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OPINION

There’s a pandemic. The government’s not here to help

Rarely have we see a more deadly example of conservative antipathy toward government than Republicans insisting we must rely on individual Americans rather than government mandates to protect public health.

Doctors and nurses treat a patient in the COVID-19 intensive care unit at the United Memorial Medical Center, in Houston, on June 29. As of Wednesday, the state reported over 6,500 COVID-19 patients in Texas hospitals.
Doctors and nurses treat a patient in the COVID-19 intensive care unit at the United Memorial Medical Center, in Houston, on June 29. As of Wednesday, the state reported over 6,500 COVID-19 patients in Texas hospitals.Go Nakamura/Bloomberg

In 1986, President Ronald Reagan famously said, “The nine most terrifying words in the English language are: ‘I’m from the government, and I’m here to help.‘”

Thirty-four year later, I can think of nine far more terrifying words: “There’s a pandemic; the government’s not here to help.”

Reagan’s joke reflected the conservative, small-government dogma — and rugged individualism — that has not only held American politics in thrall for decades but also has inflicted a grievous toll on the country. It’s the reason, in part, why millions of Americans lack health insurance; why the United States is the only developed country in the world not to offer its workers paid family and sick leave; why the business community runs roughshod over their employees and consumers; and why American workers struggle so mightily to make ends meet.

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But rarely have we seen a more visceral and deadly example of conservative antipathy toward government than the past several months, as Republicans insist we must rely on the good sense of individual Americans rather than government mandates to protect public health. The results have been as predictable as they’ve been deadly.

Over and over we’ve heard Republican governors resist stay-at-home orders and mask requirements, and quickly move forward with opening up, predicated on the notion that individuals would do the right thing.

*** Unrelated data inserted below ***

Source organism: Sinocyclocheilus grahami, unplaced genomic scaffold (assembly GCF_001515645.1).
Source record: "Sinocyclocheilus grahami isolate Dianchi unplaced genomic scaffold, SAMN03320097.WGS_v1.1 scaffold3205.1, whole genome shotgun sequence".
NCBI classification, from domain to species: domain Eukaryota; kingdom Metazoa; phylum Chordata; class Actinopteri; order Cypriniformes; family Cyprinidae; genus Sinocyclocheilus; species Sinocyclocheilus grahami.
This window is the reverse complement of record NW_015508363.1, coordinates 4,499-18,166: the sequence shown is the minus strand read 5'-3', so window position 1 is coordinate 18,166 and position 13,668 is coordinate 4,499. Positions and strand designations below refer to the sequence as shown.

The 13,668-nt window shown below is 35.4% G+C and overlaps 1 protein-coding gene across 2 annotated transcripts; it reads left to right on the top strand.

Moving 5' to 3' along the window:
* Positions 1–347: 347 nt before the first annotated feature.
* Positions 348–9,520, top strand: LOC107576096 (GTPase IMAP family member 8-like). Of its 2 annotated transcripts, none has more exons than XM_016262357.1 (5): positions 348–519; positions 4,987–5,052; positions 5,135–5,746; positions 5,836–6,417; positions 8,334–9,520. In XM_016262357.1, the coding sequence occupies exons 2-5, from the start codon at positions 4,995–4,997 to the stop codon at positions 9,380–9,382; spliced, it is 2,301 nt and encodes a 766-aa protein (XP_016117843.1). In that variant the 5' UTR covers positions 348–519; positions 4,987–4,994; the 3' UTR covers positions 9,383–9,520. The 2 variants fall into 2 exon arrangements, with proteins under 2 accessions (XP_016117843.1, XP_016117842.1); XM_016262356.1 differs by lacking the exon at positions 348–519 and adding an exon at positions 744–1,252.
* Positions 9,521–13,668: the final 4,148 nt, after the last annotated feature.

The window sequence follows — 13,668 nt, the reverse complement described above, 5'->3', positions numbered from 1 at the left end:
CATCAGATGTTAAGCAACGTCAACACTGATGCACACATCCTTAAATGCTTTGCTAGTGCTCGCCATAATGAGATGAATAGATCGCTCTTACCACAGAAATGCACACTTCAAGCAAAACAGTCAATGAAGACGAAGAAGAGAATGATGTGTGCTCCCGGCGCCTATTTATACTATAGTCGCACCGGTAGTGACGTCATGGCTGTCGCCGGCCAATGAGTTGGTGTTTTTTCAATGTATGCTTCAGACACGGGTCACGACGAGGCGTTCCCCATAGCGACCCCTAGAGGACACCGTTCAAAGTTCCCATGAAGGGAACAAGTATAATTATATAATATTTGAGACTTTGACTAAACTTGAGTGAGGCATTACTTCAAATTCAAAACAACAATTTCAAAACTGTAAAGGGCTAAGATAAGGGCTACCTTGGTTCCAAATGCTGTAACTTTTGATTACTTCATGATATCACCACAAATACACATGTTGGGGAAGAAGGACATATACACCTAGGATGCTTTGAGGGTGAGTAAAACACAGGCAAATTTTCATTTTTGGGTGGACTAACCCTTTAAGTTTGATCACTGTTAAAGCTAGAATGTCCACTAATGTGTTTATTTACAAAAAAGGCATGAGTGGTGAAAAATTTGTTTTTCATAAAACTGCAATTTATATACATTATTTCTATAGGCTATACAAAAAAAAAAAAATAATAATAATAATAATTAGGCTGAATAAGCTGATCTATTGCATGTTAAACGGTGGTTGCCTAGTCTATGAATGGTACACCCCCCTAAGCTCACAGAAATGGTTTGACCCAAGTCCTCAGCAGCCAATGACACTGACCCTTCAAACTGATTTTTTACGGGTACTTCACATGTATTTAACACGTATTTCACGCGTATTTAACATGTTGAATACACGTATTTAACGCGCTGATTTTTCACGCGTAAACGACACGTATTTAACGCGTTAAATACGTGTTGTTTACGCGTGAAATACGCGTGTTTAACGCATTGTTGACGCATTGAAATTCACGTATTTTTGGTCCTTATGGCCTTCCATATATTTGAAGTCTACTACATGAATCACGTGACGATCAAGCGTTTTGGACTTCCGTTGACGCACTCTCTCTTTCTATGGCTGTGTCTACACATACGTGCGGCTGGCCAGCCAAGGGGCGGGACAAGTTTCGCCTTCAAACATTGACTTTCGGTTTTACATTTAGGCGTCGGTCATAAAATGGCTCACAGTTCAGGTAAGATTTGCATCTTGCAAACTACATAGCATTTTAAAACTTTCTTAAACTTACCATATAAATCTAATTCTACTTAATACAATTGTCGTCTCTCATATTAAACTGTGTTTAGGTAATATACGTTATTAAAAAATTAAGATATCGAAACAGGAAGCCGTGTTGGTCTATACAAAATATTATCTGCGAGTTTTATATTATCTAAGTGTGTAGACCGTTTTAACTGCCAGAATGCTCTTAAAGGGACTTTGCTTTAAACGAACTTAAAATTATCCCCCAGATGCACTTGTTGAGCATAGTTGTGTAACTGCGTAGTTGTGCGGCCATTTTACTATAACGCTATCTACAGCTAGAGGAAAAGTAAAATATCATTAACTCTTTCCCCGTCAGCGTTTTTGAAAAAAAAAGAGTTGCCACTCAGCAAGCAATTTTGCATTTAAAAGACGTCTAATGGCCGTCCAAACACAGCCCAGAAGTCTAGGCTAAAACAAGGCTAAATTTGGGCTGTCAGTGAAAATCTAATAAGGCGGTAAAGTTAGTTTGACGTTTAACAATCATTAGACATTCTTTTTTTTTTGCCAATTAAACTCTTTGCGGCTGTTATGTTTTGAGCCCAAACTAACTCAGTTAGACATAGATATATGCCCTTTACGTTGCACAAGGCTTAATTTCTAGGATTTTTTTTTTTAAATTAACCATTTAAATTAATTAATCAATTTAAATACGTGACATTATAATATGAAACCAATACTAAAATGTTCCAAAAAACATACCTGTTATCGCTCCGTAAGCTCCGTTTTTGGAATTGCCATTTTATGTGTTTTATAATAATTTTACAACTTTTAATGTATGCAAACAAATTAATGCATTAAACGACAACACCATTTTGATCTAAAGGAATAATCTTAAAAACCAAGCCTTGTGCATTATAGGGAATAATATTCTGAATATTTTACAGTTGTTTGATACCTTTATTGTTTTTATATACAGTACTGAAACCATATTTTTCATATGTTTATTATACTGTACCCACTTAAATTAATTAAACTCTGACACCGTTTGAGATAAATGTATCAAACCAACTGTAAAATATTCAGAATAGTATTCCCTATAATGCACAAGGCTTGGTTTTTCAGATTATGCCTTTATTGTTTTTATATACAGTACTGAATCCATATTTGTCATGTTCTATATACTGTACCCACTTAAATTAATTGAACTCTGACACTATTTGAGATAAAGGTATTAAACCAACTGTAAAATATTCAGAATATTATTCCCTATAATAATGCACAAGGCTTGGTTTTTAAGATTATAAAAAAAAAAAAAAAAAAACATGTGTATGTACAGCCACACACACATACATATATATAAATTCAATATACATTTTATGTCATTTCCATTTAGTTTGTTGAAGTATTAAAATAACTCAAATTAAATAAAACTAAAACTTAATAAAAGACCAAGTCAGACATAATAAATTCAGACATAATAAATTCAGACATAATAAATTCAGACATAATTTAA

Georgia Governor Brian Kemp said, “We’ve got to get people to own their personal responsibility, to continue to do the right thing, stay away from folks in public, wear a mask in a crowded grocery store, wash your hands.”

Mississippi Governor Tate Reeves, said “There is no government replacement for your personal responsibility.”

Both states are now seeing major upticks in coronavirus cases.

In Texas, Governor Greg Abbott dismissed a request in mid-June by a Texas judge to impose a mandatory mask order by sniffing that “he believes in government mandates, I believe in individual responsibility.” Instead, he’s continued to plead with Texans to wear masks while not requiring it. On Wednesday, Texas set a single-day record for new coronavirus cases.

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In South Dakota, President Trump is headlining a fireworks display at Mount Rushmore in spite of a longstanding ban by the US Park Service due to concerns about wildfires and the potential for damage to the sculpture itself. And now there’s the added anxiety of large crowds congregating during the pandemic. Nonetheless, Governor Kristi Noem, declared that social distancing and mask-wearing will not be required. “In South Dakota,” she said on Fox News, “we’ve told people to focus on personal responsibility; every one of them has the opportunity to make a decision that they’re comfortable with.”

How has focusing on personal responsibility worked out in America’s efforts to control the coronavirus?

According to a recent study, those states that imposed mask-wearing requirements “had a greater decline in daily COVID-19 growth rates” than those that did not. More intrusive government has saved lives.

Around the world, the countries that were the earliest to require face coverings have seen some of the lowest numbers of coronavirus cases.

To be sure, many Americans are taking the correct steps to limit the spread of COVID-19. But clearly it’s not enough — and government mandates are essential.

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Consider, for example, the extraordinary decline in smoking over the past several decades, which has saved hundreds of thousands of lives. Was it the result of public education efforts or Americans finally recognizing the danger represented by tobacco use. No. Almost all of the decrease in smoking rates is correlated with increases in cigarette taxes. What led to the decline in automobile fatalities? It was largely due in part to government forcing car manufacturers to do that, as well as seat belt laws, airbag requirements, and tougher enforcement of drunk driving.

Humans don’t generally make the best decisions when it comes to risk and health. Ideally, governments leaders not only speak and act for the nation as a whole, but provide the most accurate information and guidance to citizens.

For far too long, Americans have regarded their government as the enemy, dismissed those who have made a career in the public sector, and elected outsiders pledging to shake things up. They’ve bought into the threat-mongering of politicians warning about the dangers of big government and public mandates. And we’ve all paid a profound price for it.

Don’t expect a major epiphany any time soon from the American people, but if they ever needed an example of why government matters — and why small government conservatism doesn’t work — the coronavirus pandemic has provided it.


Michael A. Cohen’s column appears regularly in the Globe. Follow him on Twitter @speechboy71.